I could use some quick help. I was recently at a Meetup event for novice investors, and the presenter said that he’d earned well over five figures by investing his savings over the last three years. That blew my mind. I assumed that only day traders could make that amount of money.
It also got me to thinking about a presentation I had to give this coming week to my finance and investment class. I’m supposed to define and discuss an investment strategy of my choosing, and swing trading seems like a good choice. I’m curious about how likely it is to make large profits from swing trading compared to day trading? Also, what’s the best way to present the strategy to a classroom of freshmen?
Accurately explaining an investment strategy to novices isn’t an easy undertaking. You’d be surprised how difficult it is for even the most seasoned investors. At the end of the day, understanding investing is much more complicated than necessary. The New York Times writer, Sendhil Mullainathan, published an article explaining why investing is so hard, and how to make it simpler. You should read that first. Much of what he wrote will likely strike a chord or two with you and your classmates. More importantly, it will help frame your discussion about swing trading.
Since you’ve already mentioned day trading, it would make sense to introduce swing trading by comparing it to the other major types. You can rely on Investopedia for a comprehensive, yet accessible, introduction to swing trading. The author, Jason Bergen, says that swing trading is a kind of middle ground between hurried day traders and patient trend traders. You’ll want to further explain that, as the name would suggest, day traders don’t hold stocks for longer than a day. Trend traders, on the other hand, examine long-term patterns, and will often hold stocks for weeks and even months. Some readers are likely to walk away from that resource, under the impression that swing trading is ideal for beginners. However, that may not be the case.
Andres Cardenal at The Motley Fool makes a rather convincing argument against swing trading. He discourages most active trading, for its long-term tendency to undermine larger profits. The whole article leverages a statistical study published by researchers at the University of California’s Graduate School of Management. They conclude that the more actively you trade, the lower your returns will be long-term. Your audience will probably wonder how that could be possible.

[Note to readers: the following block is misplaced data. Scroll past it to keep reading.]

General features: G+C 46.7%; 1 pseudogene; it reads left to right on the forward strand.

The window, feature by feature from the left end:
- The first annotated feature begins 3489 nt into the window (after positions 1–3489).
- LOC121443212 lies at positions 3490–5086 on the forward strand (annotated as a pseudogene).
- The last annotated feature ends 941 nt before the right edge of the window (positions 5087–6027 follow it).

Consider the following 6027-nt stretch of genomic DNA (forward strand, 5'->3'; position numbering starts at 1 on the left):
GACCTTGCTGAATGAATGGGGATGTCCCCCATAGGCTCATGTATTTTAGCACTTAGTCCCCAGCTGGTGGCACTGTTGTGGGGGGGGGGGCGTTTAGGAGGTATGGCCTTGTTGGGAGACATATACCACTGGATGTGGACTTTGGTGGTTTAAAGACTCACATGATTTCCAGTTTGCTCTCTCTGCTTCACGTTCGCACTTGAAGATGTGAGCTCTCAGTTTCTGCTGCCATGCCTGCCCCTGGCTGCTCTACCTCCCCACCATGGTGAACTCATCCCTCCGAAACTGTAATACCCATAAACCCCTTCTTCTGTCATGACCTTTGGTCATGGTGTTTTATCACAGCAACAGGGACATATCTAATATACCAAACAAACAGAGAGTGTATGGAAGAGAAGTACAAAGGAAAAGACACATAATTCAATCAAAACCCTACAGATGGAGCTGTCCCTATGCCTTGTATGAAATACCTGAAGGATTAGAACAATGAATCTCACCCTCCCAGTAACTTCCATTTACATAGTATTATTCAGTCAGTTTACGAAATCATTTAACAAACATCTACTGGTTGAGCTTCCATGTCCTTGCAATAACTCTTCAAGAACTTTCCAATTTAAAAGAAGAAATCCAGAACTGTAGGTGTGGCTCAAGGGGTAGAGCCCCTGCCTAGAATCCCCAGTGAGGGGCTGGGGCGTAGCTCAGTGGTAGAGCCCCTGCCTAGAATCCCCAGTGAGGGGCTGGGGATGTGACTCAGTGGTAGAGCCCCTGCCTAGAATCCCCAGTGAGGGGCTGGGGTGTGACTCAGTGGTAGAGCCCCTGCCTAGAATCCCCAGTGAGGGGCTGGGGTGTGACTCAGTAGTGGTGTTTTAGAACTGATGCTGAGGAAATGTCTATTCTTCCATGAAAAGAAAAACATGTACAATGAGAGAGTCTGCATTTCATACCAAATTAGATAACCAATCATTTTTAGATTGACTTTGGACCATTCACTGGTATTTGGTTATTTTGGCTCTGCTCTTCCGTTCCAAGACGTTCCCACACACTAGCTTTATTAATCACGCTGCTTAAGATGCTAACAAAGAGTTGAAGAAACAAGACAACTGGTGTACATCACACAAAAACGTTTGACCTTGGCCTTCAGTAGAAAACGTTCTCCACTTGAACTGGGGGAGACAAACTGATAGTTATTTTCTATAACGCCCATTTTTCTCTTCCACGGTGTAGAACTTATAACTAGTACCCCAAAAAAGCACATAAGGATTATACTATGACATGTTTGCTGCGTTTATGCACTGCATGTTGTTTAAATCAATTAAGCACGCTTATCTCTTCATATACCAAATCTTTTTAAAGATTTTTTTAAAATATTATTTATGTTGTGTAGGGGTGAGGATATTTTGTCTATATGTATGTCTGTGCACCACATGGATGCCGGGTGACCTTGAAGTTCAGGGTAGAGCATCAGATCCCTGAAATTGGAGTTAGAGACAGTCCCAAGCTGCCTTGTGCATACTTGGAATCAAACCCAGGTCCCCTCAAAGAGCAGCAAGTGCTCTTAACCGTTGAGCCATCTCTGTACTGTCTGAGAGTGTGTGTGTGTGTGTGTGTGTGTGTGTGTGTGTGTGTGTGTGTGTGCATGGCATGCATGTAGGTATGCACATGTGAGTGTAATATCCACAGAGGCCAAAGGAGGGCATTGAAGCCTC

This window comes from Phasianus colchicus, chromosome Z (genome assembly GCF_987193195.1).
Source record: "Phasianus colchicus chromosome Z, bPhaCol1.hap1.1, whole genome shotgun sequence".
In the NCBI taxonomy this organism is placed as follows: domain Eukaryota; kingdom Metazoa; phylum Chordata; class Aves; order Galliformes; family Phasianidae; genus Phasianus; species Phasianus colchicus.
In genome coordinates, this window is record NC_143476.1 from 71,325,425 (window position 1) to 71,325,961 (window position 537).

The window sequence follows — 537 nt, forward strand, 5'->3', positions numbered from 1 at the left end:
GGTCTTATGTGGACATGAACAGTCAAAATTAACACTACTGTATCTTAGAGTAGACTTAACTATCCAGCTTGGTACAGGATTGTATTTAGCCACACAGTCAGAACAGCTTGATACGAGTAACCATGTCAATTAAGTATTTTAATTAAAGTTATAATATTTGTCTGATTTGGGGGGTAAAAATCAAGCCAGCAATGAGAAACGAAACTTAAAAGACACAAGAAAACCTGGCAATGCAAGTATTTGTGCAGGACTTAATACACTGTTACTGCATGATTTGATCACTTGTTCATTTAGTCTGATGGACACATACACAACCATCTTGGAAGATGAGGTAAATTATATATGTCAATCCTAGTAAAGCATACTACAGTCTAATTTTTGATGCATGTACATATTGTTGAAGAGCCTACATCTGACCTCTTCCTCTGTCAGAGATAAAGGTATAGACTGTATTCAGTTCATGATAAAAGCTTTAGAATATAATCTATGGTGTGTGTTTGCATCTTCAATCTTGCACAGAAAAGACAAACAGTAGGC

Day trading is no exception to what Andres Cardenal was discouraging, because it’s even more active than swing trading. There’s always another perspective to consider, though. Cory Mitchell at The Balance paints a much more favorable picture, while weighing the pros and cons of day trading versus swing trading. He openly compares the different investment timeframes, capital requirements, and profit earning potentials. The conclusion from his standpoint is that day trading often yields higher profits on smaller accounts. In other words, if making money as fast as possible is your ultimate end-game, then day trading is the better way to go.
That doesn’t mean there’s no money to be made when it comes to swing trading. It’s important to remind your classmates that profits can still be made, albeit on a much different time frame. You should also consider the various types of swing trading strategies being utilized. They can make a big difference. There’s no shortage of viable approaches to either day or swing trading. The key is deciding what makes the most sense for you. There’s some foundational work to be done before you can make an informed decision. Staff writers at the US Securities and Exchange Commission (SEC) maintain a public checklist of ten things to consider before making investment decisions. Those are the first steps for any aspiring investor, well before they can sit down and commit to a short- or long-term strategy.
“The majority of short-term trading results are just random. In the long term, the money ends up with those that can trade and manage risk.” – Steve Burns